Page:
Things I wish I’d known as a fresher

Megan reflects on the things she’s learnt during her time at St Andrews.

I could tell you exactly what I wore on move-in day. Everyone I spoke to. Whom I sat with at dinner. I was the definition of a nervous little fresher unsure of myself and unsure of what the next four years have in store. Although I cannot provide a how-to guide for your next four years because everyone has a very different St Andrews experience, I can let you in on a few hints.

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I had grown used to doing well in school and, to put it as nicely as possible, I was far too aware of how well I did. However, coming to university, suddenly I had gone from comfortably sitting at the top to laying in the middle. Suddenly I was average. I was so naïve thinking I could start again at a top university, keeping at the same level because everyone in St Andrews has come from that level. In the beginning, I was far too harsh on myself. I couldn’t understand why I would continue getting the same mark on my essays without getting any better – the same thing with tutorials. The large discussions scared me to death because I was so afraid of getting things wrong that I wouldn’t speak unless I knew for sure I would be right.

It may not seem like it now, but these things fade. Eventually, I got into a rhythm, worked hard, and slowly but surely got better. As far as tutorials are concerned, yes, I still say things that may not be deemed academically correct but now I really do not care. Participating has been my greatest teacher because it puts me on the right path to success rather than struggling to find it on my own. Of course, it’s beyond easier said than done but there is no harm in being wrong. Trust me, at one point or another, my tutor warned me that my stress levels were raising her blood pressure but don’t be afraid to make mistakes in your classes or with assignments because there is absolutely nothing wrong with trying.

Finding your place in St Andrews is hard I will say that. Finding the friends you’ll keep throughout the year, knowing what societies to join these things can fix from the very start or not seem clear at all until the fourth year. In typical St Andrews fashion, however, my flatmate is the first person I spoke to as a fresher and I still have the same group of friends but that isn’t at all without its own ups and downs.  Same with societies, I knew to get involved with writing, but it wasn’t until 3rd year where I felt the confidence to take a leap of faith and join things like the charities campaign. If you’re thinking of giving something a go, do not hesitate. The opportunities are there, and they are there for you to take them.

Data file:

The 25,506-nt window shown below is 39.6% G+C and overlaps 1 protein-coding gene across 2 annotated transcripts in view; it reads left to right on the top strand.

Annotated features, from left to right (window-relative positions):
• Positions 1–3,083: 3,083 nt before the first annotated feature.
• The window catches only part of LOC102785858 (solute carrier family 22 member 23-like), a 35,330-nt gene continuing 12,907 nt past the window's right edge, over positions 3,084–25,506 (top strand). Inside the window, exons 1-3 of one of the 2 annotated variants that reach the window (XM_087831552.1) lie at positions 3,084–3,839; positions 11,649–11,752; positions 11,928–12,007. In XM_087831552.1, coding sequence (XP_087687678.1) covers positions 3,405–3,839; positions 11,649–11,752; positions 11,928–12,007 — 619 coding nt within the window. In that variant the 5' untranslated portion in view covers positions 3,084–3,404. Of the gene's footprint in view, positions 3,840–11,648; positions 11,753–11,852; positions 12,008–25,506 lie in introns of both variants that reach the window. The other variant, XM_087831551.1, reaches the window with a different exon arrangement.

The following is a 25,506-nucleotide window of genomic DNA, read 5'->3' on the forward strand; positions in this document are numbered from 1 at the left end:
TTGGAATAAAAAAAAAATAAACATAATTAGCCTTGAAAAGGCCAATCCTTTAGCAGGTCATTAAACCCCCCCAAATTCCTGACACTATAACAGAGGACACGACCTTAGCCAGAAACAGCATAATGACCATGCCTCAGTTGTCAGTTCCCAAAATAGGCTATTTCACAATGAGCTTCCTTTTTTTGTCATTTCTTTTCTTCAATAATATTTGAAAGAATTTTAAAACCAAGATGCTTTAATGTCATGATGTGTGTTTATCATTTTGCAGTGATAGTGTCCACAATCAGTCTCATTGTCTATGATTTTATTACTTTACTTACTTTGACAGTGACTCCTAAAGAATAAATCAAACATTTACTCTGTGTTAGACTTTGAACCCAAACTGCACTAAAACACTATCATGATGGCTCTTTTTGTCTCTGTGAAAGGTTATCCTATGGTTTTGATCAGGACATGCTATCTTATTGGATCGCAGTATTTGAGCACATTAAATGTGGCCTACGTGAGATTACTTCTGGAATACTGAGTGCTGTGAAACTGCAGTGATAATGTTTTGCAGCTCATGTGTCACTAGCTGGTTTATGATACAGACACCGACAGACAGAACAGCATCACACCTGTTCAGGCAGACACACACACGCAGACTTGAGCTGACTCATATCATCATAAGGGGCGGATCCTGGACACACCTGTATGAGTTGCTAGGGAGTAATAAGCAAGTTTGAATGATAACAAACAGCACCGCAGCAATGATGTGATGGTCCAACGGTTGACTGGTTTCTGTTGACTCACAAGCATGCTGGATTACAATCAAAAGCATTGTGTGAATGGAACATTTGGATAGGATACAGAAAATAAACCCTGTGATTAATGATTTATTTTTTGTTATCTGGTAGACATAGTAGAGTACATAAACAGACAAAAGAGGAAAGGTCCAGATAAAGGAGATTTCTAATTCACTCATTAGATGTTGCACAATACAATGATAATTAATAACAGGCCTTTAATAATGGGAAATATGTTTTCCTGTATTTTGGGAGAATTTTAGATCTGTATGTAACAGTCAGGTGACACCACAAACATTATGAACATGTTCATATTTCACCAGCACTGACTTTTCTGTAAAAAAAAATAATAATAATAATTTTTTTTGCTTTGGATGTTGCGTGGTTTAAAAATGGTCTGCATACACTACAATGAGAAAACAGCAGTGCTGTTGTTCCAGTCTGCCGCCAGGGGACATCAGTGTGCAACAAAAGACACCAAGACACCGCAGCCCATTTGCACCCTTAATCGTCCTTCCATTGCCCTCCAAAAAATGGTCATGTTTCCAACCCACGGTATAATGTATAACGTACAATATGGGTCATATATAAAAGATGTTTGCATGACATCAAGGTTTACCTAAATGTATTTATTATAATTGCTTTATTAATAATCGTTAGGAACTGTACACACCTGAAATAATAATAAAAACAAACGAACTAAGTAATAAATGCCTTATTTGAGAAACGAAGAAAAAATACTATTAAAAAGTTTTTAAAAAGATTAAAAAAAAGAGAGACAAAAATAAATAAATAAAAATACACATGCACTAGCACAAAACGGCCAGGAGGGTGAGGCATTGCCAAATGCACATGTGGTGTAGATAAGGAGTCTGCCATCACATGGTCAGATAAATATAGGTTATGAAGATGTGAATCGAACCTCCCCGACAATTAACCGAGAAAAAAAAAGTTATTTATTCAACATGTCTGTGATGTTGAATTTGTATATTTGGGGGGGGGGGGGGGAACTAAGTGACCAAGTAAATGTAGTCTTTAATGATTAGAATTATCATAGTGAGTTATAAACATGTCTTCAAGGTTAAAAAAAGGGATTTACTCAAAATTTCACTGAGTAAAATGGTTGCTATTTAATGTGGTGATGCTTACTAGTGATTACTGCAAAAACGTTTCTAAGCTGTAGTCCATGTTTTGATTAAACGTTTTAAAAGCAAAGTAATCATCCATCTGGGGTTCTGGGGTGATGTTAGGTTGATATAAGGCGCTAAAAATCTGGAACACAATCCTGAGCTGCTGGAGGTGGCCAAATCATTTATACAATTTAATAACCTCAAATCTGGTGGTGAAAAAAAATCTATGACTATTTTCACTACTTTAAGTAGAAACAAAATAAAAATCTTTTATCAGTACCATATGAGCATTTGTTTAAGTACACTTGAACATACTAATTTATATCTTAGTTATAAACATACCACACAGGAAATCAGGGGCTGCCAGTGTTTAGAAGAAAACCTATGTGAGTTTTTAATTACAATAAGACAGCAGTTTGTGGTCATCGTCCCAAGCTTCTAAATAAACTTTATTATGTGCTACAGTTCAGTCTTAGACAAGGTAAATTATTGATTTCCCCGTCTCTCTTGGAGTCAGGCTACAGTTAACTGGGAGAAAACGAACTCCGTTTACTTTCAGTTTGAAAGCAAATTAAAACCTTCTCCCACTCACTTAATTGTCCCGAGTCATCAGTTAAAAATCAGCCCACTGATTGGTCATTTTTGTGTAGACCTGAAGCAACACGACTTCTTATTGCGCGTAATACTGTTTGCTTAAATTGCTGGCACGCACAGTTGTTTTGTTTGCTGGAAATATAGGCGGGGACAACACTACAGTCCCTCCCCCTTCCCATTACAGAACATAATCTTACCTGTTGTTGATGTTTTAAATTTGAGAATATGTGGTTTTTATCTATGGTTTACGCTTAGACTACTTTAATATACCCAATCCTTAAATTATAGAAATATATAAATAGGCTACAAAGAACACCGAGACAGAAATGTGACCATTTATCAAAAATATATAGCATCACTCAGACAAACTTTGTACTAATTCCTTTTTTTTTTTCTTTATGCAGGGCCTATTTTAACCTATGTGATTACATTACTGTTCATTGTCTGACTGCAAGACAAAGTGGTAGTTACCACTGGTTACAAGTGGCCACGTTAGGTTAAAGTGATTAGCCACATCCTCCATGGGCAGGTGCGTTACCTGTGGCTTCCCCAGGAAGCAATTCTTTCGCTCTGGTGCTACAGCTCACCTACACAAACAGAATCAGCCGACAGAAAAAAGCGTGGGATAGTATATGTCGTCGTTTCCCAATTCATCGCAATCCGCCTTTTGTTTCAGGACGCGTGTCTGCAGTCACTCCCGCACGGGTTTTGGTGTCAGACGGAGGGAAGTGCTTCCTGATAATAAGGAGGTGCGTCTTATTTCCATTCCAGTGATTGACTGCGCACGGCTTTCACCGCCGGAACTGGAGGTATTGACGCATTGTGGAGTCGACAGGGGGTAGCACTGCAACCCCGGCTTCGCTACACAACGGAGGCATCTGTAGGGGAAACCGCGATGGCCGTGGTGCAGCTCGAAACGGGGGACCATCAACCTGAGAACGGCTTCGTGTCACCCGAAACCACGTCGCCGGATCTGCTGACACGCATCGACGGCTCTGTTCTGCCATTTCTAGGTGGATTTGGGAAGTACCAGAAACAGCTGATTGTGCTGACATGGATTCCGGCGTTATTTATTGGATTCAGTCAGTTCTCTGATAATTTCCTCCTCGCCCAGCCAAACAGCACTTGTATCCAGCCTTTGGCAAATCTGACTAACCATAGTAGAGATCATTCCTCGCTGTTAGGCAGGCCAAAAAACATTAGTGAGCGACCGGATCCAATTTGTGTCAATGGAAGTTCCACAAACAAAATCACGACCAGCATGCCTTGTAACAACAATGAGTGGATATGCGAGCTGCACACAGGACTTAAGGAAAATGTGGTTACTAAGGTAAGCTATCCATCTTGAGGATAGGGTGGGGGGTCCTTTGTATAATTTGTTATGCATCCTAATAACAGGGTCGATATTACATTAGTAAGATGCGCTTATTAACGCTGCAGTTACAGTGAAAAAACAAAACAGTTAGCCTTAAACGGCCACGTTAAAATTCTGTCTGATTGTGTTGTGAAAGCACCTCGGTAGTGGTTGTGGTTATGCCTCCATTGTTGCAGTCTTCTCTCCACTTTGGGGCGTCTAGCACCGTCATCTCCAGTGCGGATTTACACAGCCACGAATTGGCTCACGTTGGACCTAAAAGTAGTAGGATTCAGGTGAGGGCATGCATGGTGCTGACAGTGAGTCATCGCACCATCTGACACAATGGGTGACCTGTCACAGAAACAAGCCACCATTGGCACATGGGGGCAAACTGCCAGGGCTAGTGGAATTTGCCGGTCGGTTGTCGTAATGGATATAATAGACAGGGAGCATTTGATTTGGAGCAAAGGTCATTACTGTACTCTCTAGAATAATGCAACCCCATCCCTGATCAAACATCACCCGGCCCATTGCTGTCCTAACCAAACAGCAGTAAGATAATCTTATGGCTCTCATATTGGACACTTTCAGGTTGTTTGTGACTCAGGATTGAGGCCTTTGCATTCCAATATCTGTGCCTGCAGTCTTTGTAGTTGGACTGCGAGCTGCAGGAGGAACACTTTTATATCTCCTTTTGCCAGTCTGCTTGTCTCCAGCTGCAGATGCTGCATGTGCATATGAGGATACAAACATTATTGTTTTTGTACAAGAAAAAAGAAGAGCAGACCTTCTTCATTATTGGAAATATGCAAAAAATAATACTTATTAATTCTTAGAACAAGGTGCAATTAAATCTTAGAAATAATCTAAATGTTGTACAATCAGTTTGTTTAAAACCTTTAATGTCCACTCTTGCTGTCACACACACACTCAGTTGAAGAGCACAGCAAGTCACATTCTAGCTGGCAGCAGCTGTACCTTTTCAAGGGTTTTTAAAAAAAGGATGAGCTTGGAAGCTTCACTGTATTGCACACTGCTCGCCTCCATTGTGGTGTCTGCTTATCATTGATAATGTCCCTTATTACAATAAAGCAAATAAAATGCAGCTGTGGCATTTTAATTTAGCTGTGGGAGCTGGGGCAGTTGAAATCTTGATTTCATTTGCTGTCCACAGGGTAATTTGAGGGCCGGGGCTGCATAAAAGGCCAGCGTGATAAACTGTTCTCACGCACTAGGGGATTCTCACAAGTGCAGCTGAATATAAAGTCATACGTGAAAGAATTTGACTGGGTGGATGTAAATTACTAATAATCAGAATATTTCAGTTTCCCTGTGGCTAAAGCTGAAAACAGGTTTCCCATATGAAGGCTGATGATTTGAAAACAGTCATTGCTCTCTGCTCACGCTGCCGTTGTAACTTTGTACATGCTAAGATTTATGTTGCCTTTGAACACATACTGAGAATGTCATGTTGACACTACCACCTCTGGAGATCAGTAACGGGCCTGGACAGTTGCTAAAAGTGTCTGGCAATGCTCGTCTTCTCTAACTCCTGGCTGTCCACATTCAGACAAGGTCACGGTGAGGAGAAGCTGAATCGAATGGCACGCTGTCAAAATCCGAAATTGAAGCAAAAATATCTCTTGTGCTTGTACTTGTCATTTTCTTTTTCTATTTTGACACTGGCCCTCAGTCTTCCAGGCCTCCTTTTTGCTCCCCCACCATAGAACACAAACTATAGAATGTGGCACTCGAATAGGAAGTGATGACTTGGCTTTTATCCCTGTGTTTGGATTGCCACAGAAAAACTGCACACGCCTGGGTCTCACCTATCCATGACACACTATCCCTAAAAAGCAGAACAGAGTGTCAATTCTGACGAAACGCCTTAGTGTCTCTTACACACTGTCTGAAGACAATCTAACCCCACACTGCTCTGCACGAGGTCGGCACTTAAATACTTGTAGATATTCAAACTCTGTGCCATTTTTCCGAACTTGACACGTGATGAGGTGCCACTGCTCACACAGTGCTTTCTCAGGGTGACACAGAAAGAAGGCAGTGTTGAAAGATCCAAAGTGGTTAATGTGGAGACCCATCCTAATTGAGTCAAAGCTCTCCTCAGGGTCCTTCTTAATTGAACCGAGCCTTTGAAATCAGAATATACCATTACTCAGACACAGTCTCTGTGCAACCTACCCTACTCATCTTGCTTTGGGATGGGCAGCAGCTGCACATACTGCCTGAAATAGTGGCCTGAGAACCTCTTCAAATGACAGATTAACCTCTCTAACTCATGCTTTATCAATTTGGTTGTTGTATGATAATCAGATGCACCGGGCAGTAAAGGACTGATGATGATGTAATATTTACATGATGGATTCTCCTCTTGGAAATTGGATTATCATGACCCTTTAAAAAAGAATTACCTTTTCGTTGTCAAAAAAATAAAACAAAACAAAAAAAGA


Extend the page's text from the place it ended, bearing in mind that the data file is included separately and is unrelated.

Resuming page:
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I was told this week that you either graduate from St Andrews in a relationship or an alcoholic. Unfortunately, I find the real love of my life to be a glass of wine so that’s where I’m at. Dating in St Andrews is nothing short of a nightmare. A nightmare I wouldn’t be able to fit in a weekly column, let alone a whole article and that’s just on my experiences alone. As a fresher, I seemed to have a very collective thought process that I would instantly meet someone here and that would be that. However, what I progressively realised was that in “the place to find your one true love”, I have found that love in my friends, and in a small town in East Fife.

That is not to say I haven’t given dating a good try. To name a few; I’ve dumped someone outside Costa, obsessed over someone who sat next to me in a lecture once, and asked a photographer at a ball if they were a photographer as a chat-up line despite the fact, they had just taken my picture. It’s been three years and too many embarrassing, cringe-worthy and horrible experiences later and all I can say is dating remains just the same; you can only seem to meet people in the union or the line for Shawarma. So, when you call home and they ask if you have met someone, but you are reeling from an awkward encounter or just feeling very single – freshers you can take solace in the fact that everyone bar a few annoyingly happy couples are in the same boat. I wouldn’t have it any other way though, there is a whole world outside our bubble, we might as well have these experiences now.

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So here I am, writing this three years later at the start of my final year. The constant thought of my dissertation looming and deadlines as always fast approaching. As a fresher, I looked up to those in fourth year. I would see them around town, at events, and think wow, I cannot wait to be them and to finally have my life together: to be able to walk around town like I own the place. Yet now here I am. In their incredibly stressful shoes. Slowly realising being a fourth year isn’t what you think it’s going to be. You don’t just wake up on the first day of classes and suddenly know what others don’t. I’ve simply gotten better at faking it till I make it and if I’m being honest, I’m still learning. There is no grand advice when it comes to university. Everyone has completely different experiences and there is no way to measure these to each other. However, the one consistency I have found is that friends are always just a call away in St Andrews. Whether it is looking stupid in a tutorial or a full-on breakdown, someone is always there, with a bottle of wine, ready to unpack.

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